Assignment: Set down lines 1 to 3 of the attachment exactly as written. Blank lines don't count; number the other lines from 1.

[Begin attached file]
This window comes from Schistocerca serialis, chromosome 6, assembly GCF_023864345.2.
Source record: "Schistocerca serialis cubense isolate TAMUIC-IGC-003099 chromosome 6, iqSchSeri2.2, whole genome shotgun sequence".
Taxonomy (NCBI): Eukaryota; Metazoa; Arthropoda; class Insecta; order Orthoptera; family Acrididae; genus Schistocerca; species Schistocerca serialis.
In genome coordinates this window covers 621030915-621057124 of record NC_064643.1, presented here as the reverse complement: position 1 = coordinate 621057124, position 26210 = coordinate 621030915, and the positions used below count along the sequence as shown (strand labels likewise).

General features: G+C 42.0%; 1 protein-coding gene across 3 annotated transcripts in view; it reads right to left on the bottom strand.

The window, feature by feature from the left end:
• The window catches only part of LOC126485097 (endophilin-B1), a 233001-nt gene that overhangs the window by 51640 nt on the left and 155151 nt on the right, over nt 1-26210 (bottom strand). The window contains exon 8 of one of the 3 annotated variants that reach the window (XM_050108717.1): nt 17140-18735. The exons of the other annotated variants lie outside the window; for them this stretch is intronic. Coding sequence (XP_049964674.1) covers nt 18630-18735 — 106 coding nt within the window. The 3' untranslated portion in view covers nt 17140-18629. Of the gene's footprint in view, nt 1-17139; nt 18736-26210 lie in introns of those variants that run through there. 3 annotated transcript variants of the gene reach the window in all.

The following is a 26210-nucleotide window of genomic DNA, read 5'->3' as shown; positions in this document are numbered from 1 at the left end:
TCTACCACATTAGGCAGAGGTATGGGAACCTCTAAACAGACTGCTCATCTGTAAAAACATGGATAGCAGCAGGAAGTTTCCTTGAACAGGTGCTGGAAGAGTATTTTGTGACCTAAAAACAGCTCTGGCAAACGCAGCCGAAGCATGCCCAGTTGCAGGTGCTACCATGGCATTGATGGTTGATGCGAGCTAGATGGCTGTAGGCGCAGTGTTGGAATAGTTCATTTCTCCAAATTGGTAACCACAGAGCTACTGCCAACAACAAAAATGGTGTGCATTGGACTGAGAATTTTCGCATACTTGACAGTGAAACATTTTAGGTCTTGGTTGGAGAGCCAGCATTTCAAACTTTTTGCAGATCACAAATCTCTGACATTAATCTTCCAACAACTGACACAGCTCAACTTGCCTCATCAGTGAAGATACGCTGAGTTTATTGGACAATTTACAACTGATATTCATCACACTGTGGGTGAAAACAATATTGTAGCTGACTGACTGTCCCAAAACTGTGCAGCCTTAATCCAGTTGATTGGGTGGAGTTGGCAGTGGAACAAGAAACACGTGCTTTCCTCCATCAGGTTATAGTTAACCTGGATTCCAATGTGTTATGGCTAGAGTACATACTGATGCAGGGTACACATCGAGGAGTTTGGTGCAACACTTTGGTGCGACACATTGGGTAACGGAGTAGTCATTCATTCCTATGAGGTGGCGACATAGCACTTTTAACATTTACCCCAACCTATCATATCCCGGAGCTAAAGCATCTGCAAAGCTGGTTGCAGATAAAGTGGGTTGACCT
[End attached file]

This window comes from Schistocerca serialis, chromosome 6, assembly GCF_023864345.2.
Source record: "Schistocerca serialis cubense isolate TAMUIC-IGC-003099 chromosome 6, iqSchSeri2.2, whole genome shotgun sequence".
Taxonomy (NCBI): Eukaryota; Metazoa; Arthropoda; class Insecta; order Orthoptera; family Acrididae; genus Schistocerca; species Schistocerca serialis.